As a Prince William County taxpayer I have to question why Prince William County routinely cedes its sovereignty with respect to issues like development and transportation to a regional board that has no accountability to the taxpayers.


One of the unnoticed impacts of the County's development plan is the impact it has on our transportation network and plans for infrastruture spending. While the Board of Supervisors consistently maintains that they have removed the Bi-County Parkway from the plan, nearly a billion dollars of road construction projects that would enable or are part of the proposed Bi-County Parkway are contained with the Digital Gateway, most notably, the Battlefield Bypass and the Route 29 Alternate Road.  Similarly, hundreds of millions of dollars are being expendended on the widening of the 234 bypass and the construction of Interstate Grade intersections. If the Bi-County Parkway is indeed not in the plan, then why is the County building it piecemeal?

With respect to the residential component of the Board's plan, the sprawl that is envisioned will require massive investment in rural road improvements and will lead to increased congestion on the collector and arterial roads. That doesn't sound like a plan for succes to me.



Although the Board of Supervisors has little direct authority over the education of our children, it does have oversight of the School Division's budget.  Since 1988, the Board of Supervisors has entered into a “revenue-sharing agreement” with the Prince William County School Board, an agreement that transfers 57.23% of the County's general fund revenues to the School Division with little to no oversight.  I believe the agreement has outlived its usefulness as it provides no meaningful way for the County Board of Supervisors, if willing, to address issues regarding our children's education.  Similarly, with no controls in place on this fixed rate transfer, the revenue sharing agreement likely provides insufficient revenues to the actual educational process and teacher compensation while allowing for profligate spending on increased administrative positions, programs, equipment and facilities that have little meaningful impact on our children's education or mental health. If any member of the Board of Supervisors is sincere in their concern for our children's education, it is time for them to end the revenue sharing agreement, focus on the issues at hand and pursue a more vigorous review of the School Division's budget, a strategy and exercise that all neighboring jurisdictions engage in.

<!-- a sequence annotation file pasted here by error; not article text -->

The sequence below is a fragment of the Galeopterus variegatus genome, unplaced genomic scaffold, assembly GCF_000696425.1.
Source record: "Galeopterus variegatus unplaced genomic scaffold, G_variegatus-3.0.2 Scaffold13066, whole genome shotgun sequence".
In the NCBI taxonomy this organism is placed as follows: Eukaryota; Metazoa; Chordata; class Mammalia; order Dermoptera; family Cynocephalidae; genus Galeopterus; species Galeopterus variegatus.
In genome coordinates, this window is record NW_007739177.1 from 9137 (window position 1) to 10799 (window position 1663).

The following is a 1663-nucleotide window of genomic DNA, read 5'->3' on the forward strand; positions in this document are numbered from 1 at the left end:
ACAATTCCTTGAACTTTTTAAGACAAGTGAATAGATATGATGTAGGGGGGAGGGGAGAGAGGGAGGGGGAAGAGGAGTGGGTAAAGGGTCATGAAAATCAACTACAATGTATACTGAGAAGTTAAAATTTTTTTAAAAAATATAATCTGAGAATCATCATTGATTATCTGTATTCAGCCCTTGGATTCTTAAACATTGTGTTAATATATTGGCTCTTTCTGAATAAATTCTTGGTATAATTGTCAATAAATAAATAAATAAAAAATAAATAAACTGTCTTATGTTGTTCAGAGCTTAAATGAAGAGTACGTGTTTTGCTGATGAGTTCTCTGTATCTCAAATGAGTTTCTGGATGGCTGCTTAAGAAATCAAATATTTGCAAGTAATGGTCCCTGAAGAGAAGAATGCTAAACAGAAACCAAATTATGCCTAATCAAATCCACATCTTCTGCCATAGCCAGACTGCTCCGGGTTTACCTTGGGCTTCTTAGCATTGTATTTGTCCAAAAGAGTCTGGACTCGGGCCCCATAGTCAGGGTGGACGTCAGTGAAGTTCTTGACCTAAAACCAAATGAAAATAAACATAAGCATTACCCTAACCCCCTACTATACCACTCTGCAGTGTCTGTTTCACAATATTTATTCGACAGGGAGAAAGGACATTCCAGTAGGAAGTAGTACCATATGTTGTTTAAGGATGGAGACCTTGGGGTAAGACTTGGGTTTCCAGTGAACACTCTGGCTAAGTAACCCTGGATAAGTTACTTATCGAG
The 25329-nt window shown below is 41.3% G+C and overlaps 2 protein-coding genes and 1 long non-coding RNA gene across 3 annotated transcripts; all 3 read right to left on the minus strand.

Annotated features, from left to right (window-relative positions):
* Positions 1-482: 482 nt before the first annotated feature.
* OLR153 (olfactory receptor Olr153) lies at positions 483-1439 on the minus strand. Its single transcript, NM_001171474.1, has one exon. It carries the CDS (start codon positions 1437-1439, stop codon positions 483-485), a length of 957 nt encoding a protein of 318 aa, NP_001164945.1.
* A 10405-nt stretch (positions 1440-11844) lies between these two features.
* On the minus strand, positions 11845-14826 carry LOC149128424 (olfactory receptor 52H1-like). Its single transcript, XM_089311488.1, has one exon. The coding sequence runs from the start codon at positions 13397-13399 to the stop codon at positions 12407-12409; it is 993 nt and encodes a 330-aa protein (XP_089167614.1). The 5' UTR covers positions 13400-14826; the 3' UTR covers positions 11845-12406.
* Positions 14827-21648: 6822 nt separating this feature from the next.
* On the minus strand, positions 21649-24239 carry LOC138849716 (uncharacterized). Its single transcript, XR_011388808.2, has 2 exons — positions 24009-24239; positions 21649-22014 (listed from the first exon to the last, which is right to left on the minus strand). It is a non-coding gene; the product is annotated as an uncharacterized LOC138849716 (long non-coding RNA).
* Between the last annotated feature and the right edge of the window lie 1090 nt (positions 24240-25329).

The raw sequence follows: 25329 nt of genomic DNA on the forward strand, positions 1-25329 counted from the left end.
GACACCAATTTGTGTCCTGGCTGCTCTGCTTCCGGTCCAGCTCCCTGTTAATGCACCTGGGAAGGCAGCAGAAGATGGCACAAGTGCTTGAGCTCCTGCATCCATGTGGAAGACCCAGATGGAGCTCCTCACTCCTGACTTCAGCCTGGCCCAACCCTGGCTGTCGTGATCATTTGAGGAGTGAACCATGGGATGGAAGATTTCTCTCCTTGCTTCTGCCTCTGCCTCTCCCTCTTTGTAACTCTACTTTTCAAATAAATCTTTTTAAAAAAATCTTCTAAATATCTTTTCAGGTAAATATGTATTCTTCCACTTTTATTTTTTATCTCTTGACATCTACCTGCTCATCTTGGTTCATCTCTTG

On November 17, 2020, the Prince William County Board of Supervisors adopted Climate Mitigation and Resiliency goals and authorized the creation of a Sustainability Commission. I am an appointed member of that advisory body which is charged with advising on potential enhancements to the Community Energy and Sustainability Master Plan (CESMP), which is to serve as the roadmap for the county to reach its climate mitigation and resiliency goals.

In the course of the past year, the Sustainability Commission has forwarded several resolutions to the Board of Supervisors with its recommendations for actions, including concerns regarding the draft Comprehensive Plan and the Digital Gateway CPA.  To date, Chair Wheeler has refused to place those resolutions on the Board's agenda, effectively denying the Board of Supervisors the opportunity to discuss the merits of the findings in the resolutions and rendering both the Sustainability Commission and the adopted Climate Mitigation and Resiliency goals as little more than greenwash.